Every class should be a party. Right?
Well, I know a handful of teachers from my past who wouldn’t say yes to that question and quite a few students who would shout “yes” from the rooftops if given a chance.
We educators are standing at a crossroads. Many of us are excited to join this media party, but there is also the worry that fun and innovation could outweigh educational value. And though we may recognize how these resources can make learning accessible and fun, it’s not surprising that many of us hang back, wondering if our students will really benefit from joining the fiesta.
A few weeks ago, I overheard a fellow teacher discussing social media use in the classroom, “They [the students] already do all that stuff at home, why do they need it in the classroom too?” I wanted to shout: “That’s the point!” It’s time to meet our students on their own turf; I mean, hey, we’re basically inviting our non-digital-native selves to our media-crazed students’ party.
So, on behalf of our students, I officially invite you to the shindig—just be sure to BYOD!
Bring Your Own Device!
As Mark Schindler wrote in his blog “Conversation Fodder for the Fashionably Late”: “I want to reach out to all the readers who feel like they are arriving late to the social media party. Don’t worry – you’re not alone. And you’ve arrived at the perfect time!” Mr. Schindler is right; this is the ideal moment to start experimenting with the new apps, social media sites, and teacher tools that are popping up everywhere.
Admittedly, my classes are difficult, but most of my students would also admit that they are fun. Why? Because a BYOD atmosphere encourages students to learn through interaction with technology. I promote the use of laptops, tablets, and smartphones, and students access everything from online discussions and quizzes to homework announcements and dropboxes online. Over the last few years, I’ve come to accept that students who’ve grown up with computers in their pockets aren’t going to be excited about a boring flat piece of paper.
Resistance is futile: today’s students are plugged in for most of their waking lives (and the generation that follows them will likely be even more addicted and distracted). As I mentioned in a past article, education is still about finding that balance between tradition and innovation, a pedagogy that entertains as well as informs, because entertainment fosters learning. Finding a way to use technology to our students’ advantage is an important task for the twenty-first century educator.
Here are two great sites that my students and I are enjoying at the moment:
SOCRATIVE—interactive online quizzes and activities that you create!
One of my favorite new sites/apps is Socrative. Students can use a device or a computer to access it, and the app is designed for easy group-up or pass-n-play. Teachers can create quizzes (multiple choice, short answer, or true false) with a few clicks of the mouse. It works great for formative assessments, but I often use it for review games and peer-evaluations of presentations.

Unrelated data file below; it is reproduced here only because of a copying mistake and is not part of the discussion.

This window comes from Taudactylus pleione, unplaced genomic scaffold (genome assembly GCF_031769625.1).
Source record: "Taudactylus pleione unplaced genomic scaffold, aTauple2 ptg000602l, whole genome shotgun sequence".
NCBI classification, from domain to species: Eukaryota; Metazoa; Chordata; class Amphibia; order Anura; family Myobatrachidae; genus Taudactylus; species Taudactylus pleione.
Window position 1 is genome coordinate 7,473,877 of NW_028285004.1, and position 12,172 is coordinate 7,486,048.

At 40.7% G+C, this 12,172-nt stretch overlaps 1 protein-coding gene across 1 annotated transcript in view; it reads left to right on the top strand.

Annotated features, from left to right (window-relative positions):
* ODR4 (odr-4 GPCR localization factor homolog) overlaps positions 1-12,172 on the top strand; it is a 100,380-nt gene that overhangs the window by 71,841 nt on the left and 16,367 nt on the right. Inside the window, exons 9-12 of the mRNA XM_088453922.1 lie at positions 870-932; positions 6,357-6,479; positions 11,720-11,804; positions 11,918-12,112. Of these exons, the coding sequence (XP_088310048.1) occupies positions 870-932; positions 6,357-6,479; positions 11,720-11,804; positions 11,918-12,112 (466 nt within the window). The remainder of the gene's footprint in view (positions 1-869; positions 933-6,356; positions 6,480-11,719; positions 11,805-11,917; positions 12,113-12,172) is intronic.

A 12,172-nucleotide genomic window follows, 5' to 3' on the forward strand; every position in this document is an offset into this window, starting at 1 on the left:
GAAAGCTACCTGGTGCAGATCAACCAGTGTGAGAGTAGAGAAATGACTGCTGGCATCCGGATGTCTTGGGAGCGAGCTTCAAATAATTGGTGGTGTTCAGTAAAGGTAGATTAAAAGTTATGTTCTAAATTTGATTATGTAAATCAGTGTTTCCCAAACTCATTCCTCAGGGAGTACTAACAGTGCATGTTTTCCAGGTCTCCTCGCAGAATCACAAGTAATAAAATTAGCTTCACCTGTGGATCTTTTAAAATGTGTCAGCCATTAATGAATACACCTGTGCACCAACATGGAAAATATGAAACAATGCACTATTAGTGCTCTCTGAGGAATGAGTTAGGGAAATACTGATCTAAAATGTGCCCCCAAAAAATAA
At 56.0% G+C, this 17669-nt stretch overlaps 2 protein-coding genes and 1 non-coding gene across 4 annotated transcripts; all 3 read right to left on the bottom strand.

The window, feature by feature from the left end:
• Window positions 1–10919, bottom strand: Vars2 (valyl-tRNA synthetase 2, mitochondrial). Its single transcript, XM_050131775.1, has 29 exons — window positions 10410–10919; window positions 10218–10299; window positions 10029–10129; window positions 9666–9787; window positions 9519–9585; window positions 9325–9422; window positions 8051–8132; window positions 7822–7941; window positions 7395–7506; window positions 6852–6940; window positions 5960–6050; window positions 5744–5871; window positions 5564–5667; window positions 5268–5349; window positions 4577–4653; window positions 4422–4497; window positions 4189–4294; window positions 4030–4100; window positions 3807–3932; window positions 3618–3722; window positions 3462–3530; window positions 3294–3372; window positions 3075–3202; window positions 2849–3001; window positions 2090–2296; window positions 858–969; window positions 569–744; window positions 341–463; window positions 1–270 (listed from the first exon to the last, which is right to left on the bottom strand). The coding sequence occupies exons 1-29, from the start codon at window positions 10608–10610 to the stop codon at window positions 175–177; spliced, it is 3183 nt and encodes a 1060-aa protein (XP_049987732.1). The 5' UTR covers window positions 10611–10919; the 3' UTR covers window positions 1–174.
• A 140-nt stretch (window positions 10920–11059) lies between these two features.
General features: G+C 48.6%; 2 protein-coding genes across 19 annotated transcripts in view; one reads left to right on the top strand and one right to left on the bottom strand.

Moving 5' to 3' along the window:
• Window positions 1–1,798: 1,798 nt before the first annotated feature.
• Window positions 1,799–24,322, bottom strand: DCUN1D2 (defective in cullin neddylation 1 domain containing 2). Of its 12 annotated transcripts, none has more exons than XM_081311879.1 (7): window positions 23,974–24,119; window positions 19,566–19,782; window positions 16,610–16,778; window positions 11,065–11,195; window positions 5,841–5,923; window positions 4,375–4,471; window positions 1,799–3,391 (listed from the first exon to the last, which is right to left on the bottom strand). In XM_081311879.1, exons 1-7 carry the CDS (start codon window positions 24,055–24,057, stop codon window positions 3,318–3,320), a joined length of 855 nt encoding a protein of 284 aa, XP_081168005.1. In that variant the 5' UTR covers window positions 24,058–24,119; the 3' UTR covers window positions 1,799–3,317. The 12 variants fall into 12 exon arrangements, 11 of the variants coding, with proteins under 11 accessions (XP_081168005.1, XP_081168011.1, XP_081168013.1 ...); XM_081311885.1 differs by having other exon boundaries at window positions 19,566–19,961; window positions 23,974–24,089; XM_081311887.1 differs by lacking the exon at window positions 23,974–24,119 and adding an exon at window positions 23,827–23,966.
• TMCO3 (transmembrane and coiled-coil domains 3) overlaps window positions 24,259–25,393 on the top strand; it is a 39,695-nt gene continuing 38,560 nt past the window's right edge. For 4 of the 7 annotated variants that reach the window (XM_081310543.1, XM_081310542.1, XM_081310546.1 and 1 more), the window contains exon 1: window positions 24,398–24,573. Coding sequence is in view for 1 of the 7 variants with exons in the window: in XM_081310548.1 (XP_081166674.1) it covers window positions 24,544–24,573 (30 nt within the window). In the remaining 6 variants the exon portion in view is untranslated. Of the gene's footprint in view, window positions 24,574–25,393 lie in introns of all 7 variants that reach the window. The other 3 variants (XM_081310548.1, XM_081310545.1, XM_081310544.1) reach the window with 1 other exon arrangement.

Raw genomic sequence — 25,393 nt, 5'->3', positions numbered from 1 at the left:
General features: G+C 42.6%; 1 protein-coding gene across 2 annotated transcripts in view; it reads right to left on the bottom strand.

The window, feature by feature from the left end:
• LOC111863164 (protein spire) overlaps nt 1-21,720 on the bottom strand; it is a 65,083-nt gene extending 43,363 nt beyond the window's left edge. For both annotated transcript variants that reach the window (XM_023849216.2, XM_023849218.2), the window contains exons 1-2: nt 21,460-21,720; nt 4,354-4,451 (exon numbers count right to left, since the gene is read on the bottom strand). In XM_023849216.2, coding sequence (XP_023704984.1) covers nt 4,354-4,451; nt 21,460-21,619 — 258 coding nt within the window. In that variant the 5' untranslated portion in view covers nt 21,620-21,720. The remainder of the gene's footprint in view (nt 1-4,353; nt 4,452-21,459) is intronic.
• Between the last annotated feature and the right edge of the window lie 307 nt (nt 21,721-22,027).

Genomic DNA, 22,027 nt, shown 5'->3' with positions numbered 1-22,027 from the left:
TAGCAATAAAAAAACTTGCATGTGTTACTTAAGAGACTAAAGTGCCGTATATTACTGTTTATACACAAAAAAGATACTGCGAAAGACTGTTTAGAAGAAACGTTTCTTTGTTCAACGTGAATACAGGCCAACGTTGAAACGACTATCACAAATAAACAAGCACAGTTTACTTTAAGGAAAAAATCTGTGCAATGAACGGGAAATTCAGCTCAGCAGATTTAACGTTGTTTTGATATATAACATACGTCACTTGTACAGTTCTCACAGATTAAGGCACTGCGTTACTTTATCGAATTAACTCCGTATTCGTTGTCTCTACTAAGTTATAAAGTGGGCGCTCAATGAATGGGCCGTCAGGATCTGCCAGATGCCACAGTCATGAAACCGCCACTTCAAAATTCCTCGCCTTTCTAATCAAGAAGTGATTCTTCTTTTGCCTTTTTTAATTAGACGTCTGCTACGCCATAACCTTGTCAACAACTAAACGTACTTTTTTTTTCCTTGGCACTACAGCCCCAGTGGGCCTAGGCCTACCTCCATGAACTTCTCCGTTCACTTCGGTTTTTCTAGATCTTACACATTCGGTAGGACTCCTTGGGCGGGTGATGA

Socrative also has an amazing “exit ticket,” a three question closing activity which takes only a few minutes to complete. The ticket asks students three things: 1. How well did you understand today’s material? 2. What did you learn today? 3. Solve the problem on the board. I love that the last request is the teacher’s choice. It allows us to craft a question based on our lesson for that day.
The most incredible aspect of the Socrative app is that you can watch your students advance through the “quiz” with a live feed of the results, including their correct responses, and when a quiz finishes, the site will emails you an Excel report detailing your students’ answers.
TODAYSMEET—a backchannel for live discussions
This is a recent find, and I love the way this site specifically allows for discussions, comments, and questions during a set period of time, anywhere between two hours and a year. TodaysMeet.com is a backchannel, a live discussion board that takes less than a minute to set up and has none of those pesky time-consuming sign-up requests. As the instructor, you can go to the website, type in the name of the “meeting” (such as english101dantediscussion), which the site turns into a board (todaysmeet.com/english101dantediscussion). Let your students know the URL, and they can immediately begin chatting/commenting.
This tool, which is accessed through the internet—no app yet, though it works well on smartphone browsers—can be used in a variety of ways. For example, the instructor can have students ask questions or comment during lectures, presentations, or films; it’s an instant way to discuss what’s going on in the classroom, without interrupting. (One warning about TodaysMeet—the posts cannot be deleted before the end time; thus, if students write inappropriate comments, you will be unable to censor them.)
If we aren’t banning paper and pen—because students can use them to write notes to each other or doodle—then shouldn’t we at least consider allowing our students to BYOD?
There are many benefits to allowing devices in the classroom; perhaps the best part is that these forms of interaction give shyer students and those who take more time to process their answers a level playing field. In the old days, auditory learners and quick thinkers dominated classes. But now, there’s more than one way to raise your hand.